If you need advice, don’t be shy to ask for it. If you feel like there is someone that gives constant advice and unwanted opinions (that are not necessarily helpful), it may be time to set a boundary.

It might take a bit of trial and error but take solace in the fact that you know your baby best. You will know when something is wrong. It is certainly useful knowing the different options out there, but only you will know what works best. There is nothing like a mama’s (and dad’s) gut feeling.

– Accepting Help

You may be used to doing things alone. But this isn’t the time to be independent. If you need the help, ask for it. If someone offers help, accept it. Just be sure that you are specific about what you want and need so that it doesn’t feel like boundaries are being crossed.

If people want to help by being around or coming to visit, and you don’t feel up to it, know that it is okay to say no. Everyone wants to see the new baby, but make sure that it doesn’t affect your rest and recovery. If it’s not a good time for a visit, say so. You may feel a bit guilty to begin with, but the exhaustion of doing something that you don’t want to do for the sake of others feels worse.

If you need help with your mental health, please reach out! Postpartum depression is real, but it can be helped. It is so understandable and more common than you may think. Your body (and mind) has been through A LOT. Being mentally prepared and managing your mental health throughout your pregnancy can also equip you better for when the baby arrives.

– Comparing your Journey and Baby

We’ve touched on the fact that we are all different, and so our journeys are all different. And yet, we still must fight the urge to compare ourselves, our journey and even our baby to others. Comparison is an inherent part of being a human. Sometimes it can be useful and drive us, but most of the time it is unhelpful and can lead to feelings of inadequacy.

It can be extremely easy to compare yourself to other parents and feel jealous or ‘not good enough’. It may appear like their lives have just slipped back to normal or like they are doing a ‘better’ job. But what is important here is the use of the word ‘appear’. What it looks or sounds like from the outside, is not always the case on the inside. They are having all the same feelings as you. And remember, social media is just a highlights reel.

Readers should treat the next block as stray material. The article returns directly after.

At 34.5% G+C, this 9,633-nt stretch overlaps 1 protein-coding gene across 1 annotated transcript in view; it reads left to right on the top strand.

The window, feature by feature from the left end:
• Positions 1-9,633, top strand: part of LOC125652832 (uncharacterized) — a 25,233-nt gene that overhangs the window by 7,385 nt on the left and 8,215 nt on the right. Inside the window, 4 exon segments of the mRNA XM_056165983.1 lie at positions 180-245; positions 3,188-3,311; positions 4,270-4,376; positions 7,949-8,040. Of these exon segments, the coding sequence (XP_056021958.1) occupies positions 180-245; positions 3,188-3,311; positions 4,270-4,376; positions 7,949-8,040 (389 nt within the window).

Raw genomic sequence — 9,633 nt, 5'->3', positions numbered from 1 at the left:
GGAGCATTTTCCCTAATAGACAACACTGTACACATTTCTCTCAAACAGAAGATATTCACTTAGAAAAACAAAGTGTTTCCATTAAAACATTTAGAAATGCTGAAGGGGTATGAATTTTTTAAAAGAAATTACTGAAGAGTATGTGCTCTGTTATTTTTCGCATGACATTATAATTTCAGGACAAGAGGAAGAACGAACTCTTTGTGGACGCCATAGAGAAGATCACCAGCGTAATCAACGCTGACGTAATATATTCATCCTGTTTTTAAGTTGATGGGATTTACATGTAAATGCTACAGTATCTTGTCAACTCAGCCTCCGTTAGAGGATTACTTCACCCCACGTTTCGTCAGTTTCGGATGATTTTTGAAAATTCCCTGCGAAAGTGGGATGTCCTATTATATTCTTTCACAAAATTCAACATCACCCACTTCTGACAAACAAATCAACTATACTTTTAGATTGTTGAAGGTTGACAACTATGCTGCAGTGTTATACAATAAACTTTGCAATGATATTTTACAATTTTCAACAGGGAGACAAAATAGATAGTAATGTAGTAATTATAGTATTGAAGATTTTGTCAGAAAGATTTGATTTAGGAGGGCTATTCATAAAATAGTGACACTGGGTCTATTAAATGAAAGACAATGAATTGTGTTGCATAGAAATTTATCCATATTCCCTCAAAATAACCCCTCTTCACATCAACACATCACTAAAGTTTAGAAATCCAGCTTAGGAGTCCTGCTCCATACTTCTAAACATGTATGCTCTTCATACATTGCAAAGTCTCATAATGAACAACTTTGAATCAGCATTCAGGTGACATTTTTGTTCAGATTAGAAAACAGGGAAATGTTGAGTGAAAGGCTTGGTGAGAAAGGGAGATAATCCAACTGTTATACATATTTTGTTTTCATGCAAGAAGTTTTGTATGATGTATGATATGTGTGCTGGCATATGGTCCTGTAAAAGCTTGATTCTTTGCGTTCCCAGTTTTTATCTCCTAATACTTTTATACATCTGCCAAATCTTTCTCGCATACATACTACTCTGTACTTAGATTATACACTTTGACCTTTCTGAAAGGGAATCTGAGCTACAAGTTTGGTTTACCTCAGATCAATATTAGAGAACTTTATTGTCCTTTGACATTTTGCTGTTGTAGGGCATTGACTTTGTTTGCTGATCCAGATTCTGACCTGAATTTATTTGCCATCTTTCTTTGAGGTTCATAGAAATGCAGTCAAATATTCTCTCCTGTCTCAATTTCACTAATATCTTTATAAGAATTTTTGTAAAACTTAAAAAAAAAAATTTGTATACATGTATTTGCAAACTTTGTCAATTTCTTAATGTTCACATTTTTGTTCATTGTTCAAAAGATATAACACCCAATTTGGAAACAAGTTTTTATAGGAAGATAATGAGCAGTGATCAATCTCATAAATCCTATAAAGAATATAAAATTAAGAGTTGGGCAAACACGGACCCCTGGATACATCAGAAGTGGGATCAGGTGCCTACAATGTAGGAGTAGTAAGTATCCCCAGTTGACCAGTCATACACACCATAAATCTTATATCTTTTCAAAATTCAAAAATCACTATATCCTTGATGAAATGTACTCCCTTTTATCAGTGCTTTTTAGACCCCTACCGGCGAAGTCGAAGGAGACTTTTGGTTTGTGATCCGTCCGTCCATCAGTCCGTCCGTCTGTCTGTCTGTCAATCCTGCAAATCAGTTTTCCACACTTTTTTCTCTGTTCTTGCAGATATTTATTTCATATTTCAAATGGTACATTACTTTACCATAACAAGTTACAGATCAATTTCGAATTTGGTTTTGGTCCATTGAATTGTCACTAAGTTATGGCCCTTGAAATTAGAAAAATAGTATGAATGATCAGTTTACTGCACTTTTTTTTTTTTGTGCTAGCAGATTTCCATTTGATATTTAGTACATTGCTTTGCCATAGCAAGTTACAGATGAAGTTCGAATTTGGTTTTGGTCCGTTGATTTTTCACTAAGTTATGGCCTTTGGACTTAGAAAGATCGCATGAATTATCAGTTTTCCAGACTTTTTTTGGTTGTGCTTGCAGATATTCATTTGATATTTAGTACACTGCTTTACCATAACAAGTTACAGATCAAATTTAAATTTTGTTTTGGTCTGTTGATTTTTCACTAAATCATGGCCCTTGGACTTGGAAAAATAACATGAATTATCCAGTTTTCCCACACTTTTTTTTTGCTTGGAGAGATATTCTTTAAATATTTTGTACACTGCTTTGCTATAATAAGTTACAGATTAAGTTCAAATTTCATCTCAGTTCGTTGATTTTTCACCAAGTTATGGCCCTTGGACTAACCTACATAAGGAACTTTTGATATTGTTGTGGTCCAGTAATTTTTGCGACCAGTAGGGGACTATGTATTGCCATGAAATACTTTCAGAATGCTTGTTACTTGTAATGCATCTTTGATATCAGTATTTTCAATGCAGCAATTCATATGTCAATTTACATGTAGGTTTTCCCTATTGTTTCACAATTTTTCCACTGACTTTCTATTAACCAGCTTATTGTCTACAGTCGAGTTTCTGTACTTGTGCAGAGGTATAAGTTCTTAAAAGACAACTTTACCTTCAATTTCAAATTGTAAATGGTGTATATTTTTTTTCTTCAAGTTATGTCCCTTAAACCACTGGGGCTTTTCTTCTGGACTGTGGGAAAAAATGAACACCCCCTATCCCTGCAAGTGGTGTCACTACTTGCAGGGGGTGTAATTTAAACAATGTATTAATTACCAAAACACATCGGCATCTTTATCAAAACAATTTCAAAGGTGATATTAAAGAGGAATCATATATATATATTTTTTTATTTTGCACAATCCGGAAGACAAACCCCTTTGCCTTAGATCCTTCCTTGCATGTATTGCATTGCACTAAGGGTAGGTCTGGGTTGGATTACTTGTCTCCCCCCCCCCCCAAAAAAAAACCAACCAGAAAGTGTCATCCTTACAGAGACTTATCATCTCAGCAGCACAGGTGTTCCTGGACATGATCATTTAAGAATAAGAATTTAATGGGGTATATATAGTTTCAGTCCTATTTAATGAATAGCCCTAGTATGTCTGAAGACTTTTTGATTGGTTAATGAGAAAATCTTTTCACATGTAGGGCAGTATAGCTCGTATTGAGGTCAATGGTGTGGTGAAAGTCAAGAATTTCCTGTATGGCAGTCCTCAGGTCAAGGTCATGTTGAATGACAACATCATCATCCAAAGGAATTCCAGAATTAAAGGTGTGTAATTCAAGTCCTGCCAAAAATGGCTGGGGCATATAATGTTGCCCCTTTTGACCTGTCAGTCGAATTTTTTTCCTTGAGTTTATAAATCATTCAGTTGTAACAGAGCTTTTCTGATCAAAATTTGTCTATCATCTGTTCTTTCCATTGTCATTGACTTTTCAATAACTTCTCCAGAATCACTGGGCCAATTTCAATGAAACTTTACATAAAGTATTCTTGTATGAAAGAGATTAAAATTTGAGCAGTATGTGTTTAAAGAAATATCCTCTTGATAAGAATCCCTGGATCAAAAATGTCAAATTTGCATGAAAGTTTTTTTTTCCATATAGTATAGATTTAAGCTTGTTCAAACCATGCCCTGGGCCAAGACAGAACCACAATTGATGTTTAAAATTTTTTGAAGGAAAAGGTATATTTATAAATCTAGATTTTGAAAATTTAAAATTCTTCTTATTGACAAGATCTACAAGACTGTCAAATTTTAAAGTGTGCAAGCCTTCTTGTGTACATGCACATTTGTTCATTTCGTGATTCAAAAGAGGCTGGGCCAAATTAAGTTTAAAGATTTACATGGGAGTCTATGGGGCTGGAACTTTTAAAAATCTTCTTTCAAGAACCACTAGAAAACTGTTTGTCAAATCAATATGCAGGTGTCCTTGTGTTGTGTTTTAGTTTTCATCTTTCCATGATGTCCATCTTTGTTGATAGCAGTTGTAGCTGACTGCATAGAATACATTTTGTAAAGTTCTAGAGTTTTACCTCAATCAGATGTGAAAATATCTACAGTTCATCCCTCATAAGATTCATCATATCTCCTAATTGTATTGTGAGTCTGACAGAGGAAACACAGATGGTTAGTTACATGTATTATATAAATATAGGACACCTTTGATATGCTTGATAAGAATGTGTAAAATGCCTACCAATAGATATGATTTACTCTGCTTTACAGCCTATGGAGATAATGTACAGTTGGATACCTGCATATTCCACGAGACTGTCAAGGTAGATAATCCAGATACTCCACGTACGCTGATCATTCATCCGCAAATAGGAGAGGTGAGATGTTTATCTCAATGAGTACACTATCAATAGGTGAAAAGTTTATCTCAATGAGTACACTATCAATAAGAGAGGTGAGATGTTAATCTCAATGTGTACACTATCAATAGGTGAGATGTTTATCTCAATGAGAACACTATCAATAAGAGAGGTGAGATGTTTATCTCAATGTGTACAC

One of the easiest comparisons to fall prey to is your baby’s milestones. Meet your baby where they are at and support them. We wouldn’t want them growing up feeling like they aren’t good enough or like they need to constantly compare themselves or to meet our expectations of them. Acknowledge if they need support developing in a certain area (that is going to benefit them) but understand that it doesn’t make them any ‘less than’. Be proud of your child for exactly who and where they are, and they’ll grow to be confident in their abilities and enjoy who they are! Help them grow into their unique identity by celebrating their strengths, rather than negative comparisons.

You are perfect for your baby and your baby is perfect for you. That is all that matters.

– Resentment Towards Partner

Having a baby means that you will be at home a lot more. And, some days, you may even feel ‘stuck’ at home. For a lot of moms, this leads to resentment towards their partner who ‘gets’ to go to work every day. It can start to feel like you are alone a lot of the time and doing it all on your own. It may feel like your partner just doesn’t understand what it feels like to have to tend to your baby’s needs 24/7.

Couple this with hormonal changes, breastfeeding, and physical discomfort after birth, and it’s perfectly normal to feel resentful of a partner. Talk about it! Tell your partner what they can do to help, if they aren’t already.

How are you feeling about unexpecting?

Overwhelmingly Amazing

A new baby is overwhelming. But if you take the time to look after yourself and your family unit, it is overwhelmingly amazing!

If you are finding it tougher than you expected, reach out! You are not alone.

Were you given advice that has always stuck with you?

Were you given advice you didn’t want?

What advice would you give to others?

Do you need to book with a specialist? We have a wide range of incredible specialists for you on Connectable Life: https://www.connectablelife.com/